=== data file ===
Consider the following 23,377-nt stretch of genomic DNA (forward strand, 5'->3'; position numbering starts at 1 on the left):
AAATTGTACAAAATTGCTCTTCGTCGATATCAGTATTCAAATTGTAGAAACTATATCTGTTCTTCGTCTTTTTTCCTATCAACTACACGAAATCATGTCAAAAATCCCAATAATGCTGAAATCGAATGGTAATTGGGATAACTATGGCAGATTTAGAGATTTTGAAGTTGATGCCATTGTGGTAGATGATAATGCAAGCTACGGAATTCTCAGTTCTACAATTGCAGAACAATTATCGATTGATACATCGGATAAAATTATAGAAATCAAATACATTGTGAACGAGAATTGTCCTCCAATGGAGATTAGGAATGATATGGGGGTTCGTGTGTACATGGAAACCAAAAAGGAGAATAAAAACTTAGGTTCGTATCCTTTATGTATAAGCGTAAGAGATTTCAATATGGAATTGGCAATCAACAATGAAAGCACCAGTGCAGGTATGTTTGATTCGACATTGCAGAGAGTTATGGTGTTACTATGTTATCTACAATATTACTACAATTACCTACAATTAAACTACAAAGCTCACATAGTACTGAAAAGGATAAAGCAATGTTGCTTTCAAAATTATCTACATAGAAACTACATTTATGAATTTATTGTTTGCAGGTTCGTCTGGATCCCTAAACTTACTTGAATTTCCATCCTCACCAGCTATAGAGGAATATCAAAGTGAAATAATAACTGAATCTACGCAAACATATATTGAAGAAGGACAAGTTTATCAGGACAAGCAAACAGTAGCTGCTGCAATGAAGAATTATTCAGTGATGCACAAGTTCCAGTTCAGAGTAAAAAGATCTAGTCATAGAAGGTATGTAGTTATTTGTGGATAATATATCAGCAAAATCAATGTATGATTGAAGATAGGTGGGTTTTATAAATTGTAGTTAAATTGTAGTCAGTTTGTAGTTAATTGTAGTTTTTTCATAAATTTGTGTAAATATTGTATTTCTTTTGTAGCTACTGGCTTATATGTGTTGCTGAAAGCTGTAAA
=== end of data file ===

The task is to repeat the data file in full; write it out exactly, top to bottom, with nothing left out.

Consider the following 23,377-nt stretch of genomic DNA (forward strand, 5'->3'; position numbering starts at 1 on the left):
AAATTGTACAAAATTGCTCTTCGTCGATATCAGTATTCAAATTGTAGAAACTATATCTGTTCTTCGTCTTTTTTCCTATCAACTACACGAAATCATGTCAAAAATCCCAATAATGCTGAAATCGAATGGTAATTGGGATAACTATGGCAGATTTAGAGATTTTGAAGTTGATGCCATTGTGGTAGATGATAATGCAAGCTACGGAATTCTCAGTTCTACAATTGCAGAACAATTATCGATTGATACATCGGATAAAATTATAGAAATCAAATACATTGTGAACGAGAATTGTCCTCCAATGGAGATTAGGAATGATATGGGGGTTCGTGTGTACATGGAAACCAAAAAGGAGAATAAAAACTTAGGTTCGTATCCTTTATGTATAAGCGTAAGAGATTTCAATATGGAATTGGCAATCAACAATGAAAGCACCAGTGCAGGTATGTTTGATTCGACATTGCAGAGAGTTATGGTGTTACTATGTTATCTACAATATTACTACAATTACCTACAATTAAACTACAAAGCTCACATAGTACTGAAAAGGATAAAGCAATGTTGCTTTCAAAATTATCTACATAGAAACTACATTTATGAATTTATTGTTTGCAGGTTCGTCTGGATCCCTAAACTTACTTGAATTTCCATCCTCACCAGCTATAGAGGAATATCAAAGTGAAATAATAACTGAATCTACGCAAACATATATTGAAGAAGGACAAGTTTATCAGGACAAGCAAACAGTAGCTGCTGCAATGAAGAATTATTCAGTGATGCACAAGTTCCAGTTCAGAGTAAAAAGATCTAGTCATAGAAGGTATGTAGTTATTTGTGGATAATATATCAGCAAAATCAATGTATGATTGAAGATAGGTGGGTTTTATAAATTGTAGTTAAATTGTAGTCAGTTTGTAGTTAATTGTAGTTTTTTCATAAATTTGTGTAAATATTGTATTTCTTTTGTAGCTACTGGCTTATATGTGTTGCTGAAAGCTGTAAA